Regardless of whether it’s flying by or moving at a snail’s pace for you personally, it was just seven weeks ago when industry watchers predicted what search would look like in 2017. While it’s way too soon to know whether those many (many) predictions will come to fruition or not, we already know at least five things to be true about search in the new year. Read on to discover the steps your digital enterprise should be taking to be in compliance with search engine expectations.
HTTPS is a Priority
Google announced late last year that in Jan. 2017 it would begin marking HTTP pages that collect passwords or credit cards as “non-secure,” as part of a long-term plan to mark all HTTP sites as non-secure in Google Chrome.
The industry is already supporting site owners who are ready to be in compliance with Google’s “request.” BigCommerce, for instance, teamed up with Symantec for a solution called Encryption Everywhere, which will give Big Commerce customers access to a suite of encryption products, including a free standard SSL certificate, which can enhance security and improve shopper confidence (Google’s Chrome browser is marking any page with a password or credit card field as unsecure if the page is not on HTTPS).
A “not secure” label has the ability to impact conversions, key performance metrics and search rankings. When a person visits a site on their Chrome browser and Google indicates the site is not secure, it is very unlikely he or she will stay on the site (reducing time on site and increasing bounce rate – all ranking factors) let alone enter their personal information. What’s more, Google indicates that sites served over HTTPS load significantly faster than their HTTP counterparts, and page speed is considered one of some 200 ranking factors that Google considers and definitely impacts conversions as well.
Algorithm Update Rumors Are Alive and Well
There’s no way seven weeks could have passed in the new year, without a rumor or two about Google algorithm updates. Rumor has it, for example, that Google may have improved how it detects spammy links (including those from/within private blog networks) with many search result tracking tools including MozCast, Algoroo and RankRanger showing significant turbulence starting in early February 2017.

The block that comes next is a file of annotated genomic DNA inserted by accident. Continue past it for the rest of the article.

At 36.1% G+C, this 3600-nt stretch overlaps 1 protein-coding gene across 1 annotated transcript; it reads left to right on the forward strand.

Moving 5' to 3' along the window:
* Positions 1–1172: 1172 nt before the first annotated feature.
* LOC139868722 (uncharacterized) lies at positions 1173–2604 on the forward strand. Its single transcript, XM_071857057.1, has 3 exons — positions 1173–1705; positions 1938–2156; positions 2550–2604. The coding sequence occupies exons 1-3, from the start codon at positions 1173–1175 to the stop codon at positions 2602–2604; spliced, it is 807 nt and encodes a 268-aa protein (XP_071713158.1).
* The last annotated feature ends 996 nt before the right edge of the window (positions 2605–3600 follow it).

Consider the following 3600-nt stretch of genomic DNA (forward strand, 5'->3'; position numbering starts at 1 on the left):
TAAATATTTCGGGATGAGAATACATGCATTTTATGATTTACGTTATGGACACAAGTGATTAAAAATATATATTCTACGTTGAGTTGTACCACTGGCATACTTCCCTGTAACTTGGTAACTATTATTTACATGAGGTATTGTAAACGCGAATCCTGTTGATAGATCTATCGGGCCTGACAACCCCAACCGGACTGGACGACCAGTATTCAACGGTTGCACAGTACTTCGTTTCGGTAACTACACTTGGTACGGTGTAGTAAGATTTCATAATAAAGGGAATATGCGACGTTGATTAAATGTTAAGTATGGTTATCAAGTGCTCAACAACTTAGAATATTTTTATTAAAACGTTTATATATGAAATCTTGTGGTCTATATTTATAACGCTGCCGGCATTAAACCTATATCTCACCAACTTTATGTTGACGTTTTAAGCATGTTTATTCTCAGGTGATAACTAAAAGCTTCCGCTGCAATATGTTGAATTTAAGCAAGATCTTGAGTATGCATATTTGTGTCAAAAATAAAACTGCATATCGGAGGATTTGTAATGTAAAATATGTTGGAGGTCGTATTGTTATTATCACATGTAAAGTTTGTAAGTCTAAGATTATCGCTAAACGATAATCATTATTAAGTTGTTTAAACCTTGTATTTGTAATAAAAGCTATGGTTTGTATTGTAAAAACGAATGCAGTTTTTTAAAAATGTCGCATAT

Small Business Owners are Still Intimidated by SEO
Small businesses owners (SBOs), including many car dealers, are relying on strategies such as social media (45 percent), public relations (31 percent), display advertising (24 percent) and mobile marketing (21 percent) to promote their businesses, according to a recent poll from Manta, but far fewer are using true, professional grade SEO. While social media has its benefits (like brand awareness and loyalty), of course, organic search remains the top driver of website traffic for most organizations, yet very few business owners plan understand the correlation between SEO and Conversion Optimization relative to website visitor conversion into lead generation.
Content Marketing and SEO Need Each Other
Nearly 80 percent of content marketers say that increasing their company’s online visibility is their primary content marketing goal according to a new study from Clutch released today, but there is still confusion over how much content is too much and when quality is more important than quantity. In addition, the majority of content marketers say they want to improve their company’s content, according to the study findings, making optimizing content for access across multiple devices (26 percent), creating more original content (24 percent) and including more visual elements (21 percent) all priorities.
“As far as SEO goes, without content there are no rankings and there is no opportunity to appear in results,” said Moz Founder Rand Fishkin in an interview with Clutch. “[Content marketing and SEO] are two practices that very much need each other.”
The survey also explored the types of content businesses produce in order to support three goals: brand awareness, SEO and lead generation. Clutch found that companies focusing on brand awareness tend to create infographics (19 percent) and product reviews (18 percent), while those focused on SEO and lead generation are most likely to produce research/original data (21 percent) and infographics (14 percent).
Fishkin warns, however, that “the age of infographics is dying, and most of them are quite bad” anyway.
“The ones that have success do so in a slightly manipulative way,” said Fishkin. “The embed gets linked back with very particular anchor texts that take advantage of search algorithms.”
Rather, using content to rank on the first page of Google requires paying attention to the quality of content produced. It needs to be “10x better than anything [you] can find in the search results today,” according to Fishkin.
Google My Business More Important than Ever
With recent updates to the dashboard as proof, Google My Business is already playing a prominent role in the search landscape of 2017. Mike Blumenthal has reported on two significant improvements to GMB like the upgrade of “the interface and functionality of the photos section within the My Business Dashboard” as well as support for temporary business closures with a process within GMP and an appropriate messaging on the business Knowledge Panel. In addition to those two updates, it’s reported that Google is testing a Google My Business website builder tool, which as of now is a “super simple” single-page website builder, but one has to imagine it will grow in capabilities and support Google-friendly elements from the start (e.g., HTTPS, responsive, etc.).